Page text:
Brexit: Schools told to explain plans for food stockpiling in event of no-deal next month

Minister asks academy chains and councils to set out preparations ahead of 31 October

Eleanor Busby
Education Correspondent
Thursday 19 September 2019 11:35 BST
Pupils become distracted, moody and disruptive in lessons because of hunger, teachers say
Pupils become distracted, moody and disruptive in lessons because of hunger, teachers say (iStock)

Schools have been asked to explain their plans for ensuring there is enough food in case of a no-deal Brexit.

Education minister Lord Agnew has urged schools, councils and academy chains to contact suppliers to ensure they will be able to continue providing food if Britain leaves the EU on 31 October without a withdrawal agreement in place.

The letter, seen by the Times Educational Supplement (TES), asks the bodies to complete a survey by next week.

It says they should ensure that guidance on food supplies, medicine and data protection is followed, according to the report by TES.

The letter comes after a survey this week revealed that some British universities had already begun stockpiling supplies – including toilet roll and food – amid fears that the UK will leave the EU without a deal.

The letter from Lord Agnew, minister for the school system, says: “The government is already engaging with a wide range of school food stakeholders, including working directly with suppliers, to support industry preparedness and ensure continuous supply ahead of 31 October.

“This is to ensure that suppliers are making the necessary arrangements to continue the supply of food to schools, and to make sure that schools can continue to meet nutritional standards, accommodate special dietary needs and manage allergies.”

Paul Whiteman, general secretary of school leaders' union NAHT, said: "It is not reasonable to expect school leaders to ensure food supplies to schools post-Brexit when the government is not able to do so for the country itself.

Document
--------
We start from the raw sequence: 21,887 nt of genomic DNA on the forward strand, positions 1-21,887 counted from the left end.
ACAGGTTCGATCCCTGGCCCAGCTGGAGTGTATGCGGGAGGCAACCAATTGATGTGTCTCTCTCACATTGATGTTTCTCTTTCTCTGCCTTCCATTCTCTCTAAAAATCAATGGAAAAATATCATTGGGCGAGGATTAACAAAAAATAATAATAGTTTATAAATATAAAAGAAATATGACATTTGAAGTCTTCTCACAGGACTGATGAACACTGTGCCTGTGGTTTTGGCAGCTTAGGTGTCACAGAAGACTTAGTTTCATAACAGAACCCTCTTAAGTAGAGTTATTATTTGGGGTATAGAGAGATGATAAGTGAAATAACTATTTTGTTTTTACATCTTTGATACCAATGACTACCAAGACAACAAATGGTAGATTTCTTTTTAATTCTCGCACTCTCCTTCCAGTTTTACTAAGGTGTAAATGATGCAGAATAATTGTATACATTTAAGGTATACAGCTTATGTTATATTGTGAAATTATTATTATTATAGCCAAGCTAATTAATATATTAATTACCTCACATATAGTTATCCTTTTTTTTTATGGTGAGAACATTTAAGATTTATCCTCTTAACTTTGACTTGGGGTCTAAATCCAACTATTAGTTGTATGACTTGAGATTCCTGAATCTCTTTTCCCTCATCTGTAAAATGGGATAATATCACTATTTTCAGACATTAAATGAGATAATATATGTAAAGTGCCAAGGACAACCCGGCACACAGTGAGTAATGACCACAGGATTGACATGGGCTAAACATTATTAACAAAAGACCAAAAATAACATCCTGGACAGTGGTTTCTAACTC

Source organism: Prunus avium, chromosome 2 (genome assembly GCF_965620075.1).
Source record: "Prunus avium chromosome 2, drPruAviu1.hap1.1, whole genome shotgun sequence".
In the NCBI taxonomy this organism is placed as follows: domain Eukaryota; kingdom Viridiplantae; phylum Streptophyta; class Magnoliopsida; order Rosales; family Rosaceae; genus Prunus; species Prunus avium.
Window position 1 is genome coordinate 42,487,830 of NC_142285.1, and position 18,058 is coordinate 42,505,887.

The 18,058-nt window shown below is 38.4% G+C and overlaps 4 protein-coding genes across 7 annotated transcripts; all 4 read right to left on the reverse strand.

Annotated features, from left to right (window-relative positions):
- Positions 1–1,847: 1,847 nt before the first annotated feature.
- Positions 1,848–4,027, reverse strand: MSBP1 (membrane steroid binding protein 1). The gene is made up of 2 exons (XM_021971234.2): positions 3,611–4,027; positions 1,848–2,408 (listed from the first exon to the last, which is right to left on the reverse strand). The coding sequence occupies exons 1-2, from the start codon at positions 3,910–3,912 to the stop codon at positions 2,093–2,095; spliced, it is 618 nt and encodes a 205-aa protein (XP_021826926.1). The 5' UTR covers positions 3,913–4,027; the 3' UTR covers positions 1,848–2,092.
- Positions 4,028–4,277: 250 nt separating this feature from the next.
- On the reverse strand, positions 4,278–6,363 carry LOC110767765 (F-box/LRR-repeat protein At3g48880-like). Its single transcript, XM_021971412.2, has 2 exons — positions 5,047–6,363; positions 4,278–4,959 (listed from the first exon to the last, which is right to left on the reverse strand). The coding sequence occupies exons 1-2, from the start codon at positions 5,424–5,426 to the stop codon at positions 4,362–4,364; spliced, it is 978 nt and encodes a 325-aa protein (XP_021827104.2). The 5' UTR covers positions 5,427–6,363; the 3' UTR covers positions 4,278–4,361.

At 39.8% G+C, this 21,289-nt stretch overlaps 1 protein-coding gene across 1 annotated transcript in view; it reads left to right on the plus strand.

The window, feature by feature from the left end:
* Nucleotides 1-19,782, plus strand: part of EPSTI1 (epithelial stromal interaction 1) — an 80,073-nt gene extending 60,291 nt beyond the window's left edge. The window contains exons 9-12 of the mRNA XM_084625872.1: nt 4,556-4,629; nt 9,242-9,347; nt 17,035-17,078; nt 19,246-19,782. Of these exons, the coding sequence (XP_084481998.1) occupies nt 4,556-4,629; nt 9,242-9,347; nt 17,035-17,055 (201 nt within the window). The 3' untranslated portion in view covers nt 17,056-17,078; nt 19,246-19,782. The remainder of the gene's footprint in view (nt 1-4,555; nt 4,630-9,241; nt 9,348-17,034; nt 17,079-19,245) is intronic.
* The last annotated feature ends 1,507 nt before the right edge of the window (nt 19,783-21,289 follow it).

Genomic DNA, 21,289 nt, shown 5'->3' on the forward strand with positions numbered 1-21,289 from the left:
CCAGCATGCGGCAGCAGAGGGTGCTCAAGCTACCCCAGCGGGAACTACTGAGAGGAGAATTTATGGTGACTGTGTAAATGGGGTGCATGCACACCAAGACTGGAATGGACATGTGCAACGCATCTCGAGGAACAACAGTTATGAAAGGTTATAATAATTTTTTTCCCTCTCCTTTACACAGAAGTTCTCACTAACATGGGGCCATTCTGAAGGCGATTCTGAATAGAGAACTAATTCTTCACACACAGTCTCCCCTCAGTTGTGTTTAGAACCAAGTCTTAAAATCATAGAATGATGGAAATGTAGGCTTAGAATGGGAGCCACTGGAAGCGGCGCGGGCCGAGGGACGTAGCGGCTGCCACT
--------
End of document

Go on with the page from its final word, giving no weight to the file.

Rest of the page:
"There is enormous uncertainty facing schools and businesses over Brexit, and no one is currently able to give any guarantees."

He added: "Instead of passing the problem over to individual schools to try and solve, the government must urgently ensure that vulnerable children are protected from any interruptions to food or medicine supplies, and provide the proper clarity and reassurances to schools and to families about how Brexit will affect them."

A Department for Education (DfE) spokesperson said: “This government is working hard to get a deal but we must be prepared to leave the EU on 31 October, whatever the circumstances.

“The DfE has already made extensive EU exit preparations, including providing guidance for schools and councils to help them ensure a smooth transition.

“We continue to work with our stakeholders to make sure they are aware of what they need to do and are as best prepared as they can be.”

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Earlier this year, advice issued by Kent County Council warned that schools could be forced to go into “lockdown” in the wake of a no-deal Brexit as air pollution could worsen from traffic congestion.

The report also warned that severe traffic could lead to teacher shortages, disruption to exams and deliveries of food, fuel and medicines could be negatively affected.

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